Professor Donna Rose Addis
BA/MA (Auckland), PhD (Toronto)
Donna Rose completed her BA and MA in Psychology at The University of Auckland. She then undertook a PhD as a Commonwealth Scholar at the University of Toronto, followed by a post-doctoral fellowship at Harvard University.
Donna Rose returned to the School of Psychology in 2008, where she leads the Memory Lab. Her research is supported by the Marsden Fund and an inaugural Rutherford Discovery Fellowship. In 2010, Donna Rose won the prestigious Prime Minister’s MacDiarmid Emerging Scientist Prize.
Research | Current
How do memory abilities change with advancing age and disease? What impacts do such changes have on other aspects of psychological functioning?
Donna Rose’s research combines neuroimaging, behavioural and neuropsychological methods to investigate how the brain remembers past experiences, how we use memory to simulate future events and construct a sense of identity, and how these abilities change in healthy ageing and dementia.
Donna Rose has a particular interest in the role of the hippocampus in memory, and she has conducted research with other populations with hippocampal dysfunction, including Alzhiemer's disease, temporal lobe epilepsy and depression.
Donna Rose supervises postgraduate students at the Honours, Masters and PhD level. Possible research areas for postgraduate students include:
- Neural correlates of memory and imagination
- The links between cognitive flexibility, creativity and imagination
- Impairments of memory and imagination in different populations (including depression, aging, degenerative diseases)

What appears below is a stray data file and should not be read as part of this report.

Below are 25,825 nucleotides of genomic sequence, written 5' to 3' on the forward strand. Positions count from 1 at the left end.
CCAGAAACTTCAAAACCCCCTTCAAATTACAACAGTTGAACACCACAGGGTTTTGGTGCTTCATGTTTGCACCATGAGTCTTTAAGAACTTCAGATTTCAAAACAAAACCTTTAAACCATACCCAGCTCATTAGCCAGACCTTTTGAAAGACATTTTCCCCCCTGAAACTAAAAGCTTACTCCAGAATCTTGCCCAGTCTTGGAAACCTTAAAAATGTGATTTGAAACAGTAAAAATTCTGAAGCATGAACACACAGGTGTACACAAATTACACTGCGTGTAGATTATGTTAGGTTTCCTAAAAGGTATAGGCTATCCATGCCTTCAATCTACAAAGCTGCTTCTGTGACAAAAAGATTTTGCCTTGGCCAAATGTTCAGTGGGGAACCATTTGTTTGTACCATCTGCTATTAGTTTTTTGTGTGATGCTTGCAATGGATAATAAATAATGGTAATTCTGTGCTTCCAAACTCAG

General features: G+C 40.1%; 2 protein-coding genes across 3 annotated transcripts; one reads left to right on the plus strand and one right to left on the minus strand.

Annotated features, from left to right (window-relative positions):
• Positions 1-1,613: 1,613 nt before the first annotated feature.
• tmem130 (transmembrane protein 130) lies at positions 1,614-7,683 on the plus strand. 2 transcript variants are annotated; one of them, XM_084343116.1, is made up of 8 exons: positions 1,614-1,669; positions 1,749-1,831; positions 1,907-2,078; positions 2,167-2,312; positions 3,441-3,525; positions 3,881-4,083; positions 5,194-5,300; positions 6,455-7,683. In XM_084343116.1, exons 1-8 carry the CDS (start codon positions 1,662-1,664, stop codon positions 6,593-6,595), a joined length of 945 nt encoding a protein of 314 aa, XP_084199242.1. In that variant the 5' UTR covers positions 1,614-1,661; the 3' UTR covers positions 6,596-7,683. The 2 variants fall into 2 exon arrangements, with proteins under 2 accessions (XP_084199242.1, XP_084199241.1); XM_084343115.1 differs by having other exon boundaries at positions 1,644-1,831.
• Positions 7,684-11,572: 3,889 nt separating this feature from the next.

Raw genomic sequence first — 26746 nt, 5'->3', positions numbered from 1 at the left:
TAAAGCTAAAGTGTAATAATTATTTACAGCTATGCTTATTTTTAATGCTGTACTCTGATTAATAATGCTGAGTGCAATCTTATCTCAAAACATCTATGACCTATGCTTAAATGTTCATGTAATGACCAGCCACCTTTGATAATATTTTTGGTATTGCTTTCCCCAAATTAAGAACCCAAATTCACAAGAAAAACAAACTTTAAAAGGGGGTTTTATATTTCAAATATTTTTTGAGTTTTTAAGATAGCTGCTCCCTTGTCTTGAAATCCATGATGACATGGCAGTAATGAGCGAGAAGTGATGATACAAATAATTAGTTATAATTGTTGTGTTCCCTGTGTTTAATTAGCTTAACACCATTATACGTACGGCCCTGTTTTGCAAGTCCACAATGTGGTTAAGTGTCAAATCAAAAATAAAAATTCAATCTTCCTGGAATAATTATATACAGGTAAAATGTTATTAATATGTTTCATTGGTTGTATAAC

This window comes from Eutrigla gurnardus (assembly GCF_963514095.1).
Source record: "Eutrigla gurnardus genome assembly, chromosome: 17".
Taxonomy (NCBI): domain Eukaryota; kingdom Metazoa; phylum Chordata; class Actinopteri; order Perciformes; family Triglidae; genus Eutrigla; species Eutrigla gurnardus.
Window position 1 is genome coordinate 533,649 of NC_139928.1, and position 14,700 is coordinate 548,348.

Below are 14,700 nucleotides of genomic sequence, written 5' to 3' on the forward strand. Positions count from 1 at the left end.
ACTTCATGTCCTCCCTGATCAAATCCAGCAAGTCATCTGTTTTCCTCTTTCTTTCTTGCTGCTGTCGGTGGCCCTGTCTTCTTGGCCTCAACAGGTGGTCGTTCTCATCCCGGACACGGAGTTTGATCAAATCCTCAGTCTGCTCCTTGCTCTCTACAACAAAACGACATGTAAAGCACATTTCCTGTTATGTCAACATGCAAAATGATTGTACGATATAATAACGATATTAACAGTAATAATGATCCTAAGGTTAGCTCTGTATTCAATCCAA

- The relationship between memory and identity
- Australasian Cognitive Neuroscience Society Young Investigator Award (2015)
- Cognitive Neuroscience Society Young Investigator Award (2015)
- Early Career Research Excellence Award, The University of Auckland (2012)
- “Rising Star”, Association for Psychological Science (2011)
- Inaugural Royal Society of New Zealand Rutherford Discovery Fellow (2010)
- Prime Minister’s MacDiarmid Emerging Scientist Prize (2010)
- Laird Cermak Award for Early Contributions to Memory Research (2006)
- University of Toronto Academic Achievement Award (2006)
- Commonwealth Scholarship (2001)
Areas of expertise
Cognitive Neuroscience, Neuroimaging, Memory
Member, University Discipline Committee
Member, Marsden Fund EHB Panel
Secretary & Elected Member, International Society for Behavioural Neuroscience
Elected Member, Memory Disorders Research Society
Selected publications and creative works (Research Outputs)
- McLelland, V. C., Devitt, A. L., Schacter, D. L., & Addis, D. R. (2014). Making the future memorable: The phenomenology of remembered future events. Memory, 1-9. 10.1080/09658211.2014.972960
- Prebble, S. C., Addis, D. R., & Tippett, L. J. (2013). Autobiographical Memory and Sense of Self. Psychological Bulletin, 139 (4), 815-840. 10.1037/a0030146
Other University of Auckland co-authors: Lynette Tippett
- Schacter, D. L., Addis, D. R., Hassabis, D., Martin, V. C., Spreng, R. N., & Szpunar, K. K. (2012). The future of memory: remembering, imagining, and the brain. Neuron, 76 (4), 677-694. 10.1016/j.neuron.2012.11.001
- Addis, D. R., Roberts, R. P., & Schacter, D. L. (2011). Age-related neural changes in autobiographical remembering and imagining. Neuropsychologia, 49 (13), 3656-3669. 10.1016/j.neuropsychologia.2011.09.021
Other University of Auckland co-authors: Reece Roberts
- Martin, V. C., Schacter, D. L., Corballis, M. C., & Addis, D. R. (2011). A role for the hippocampus in encoding simulations of future events. Proc Natl Acad Sci U S A, 108 (33), 13858-13863. 10.1073/pnas.1105816108
- Schacter, D. L., Addis, D. R., & Buckner, R. L. (2007). Remembering the past to imagine the future: the prospective brain. Nat Rev Neurosci, 8 (9), 657-661. 10.1038/nrn2213
- Addis, D. R., Moscovitch, M., & McAndrews, M. P. (2007). Consequences of hippocampal damage across the autobiographical memory network in left temporal lobe epilepsy. Brain, 130 (Pt 9), 2327-2342. 10.1093/brain/awm166
- Addis, D. R., Wong, A. T., & Schacter, D. L. (2007). Remembering the past and imagining the future: common and distinct neural substrates during event construction and elaboration. Neuropsychologia, 45 (7), 1363-1377. 10.1016/j.neuropsychologia.2006.10.016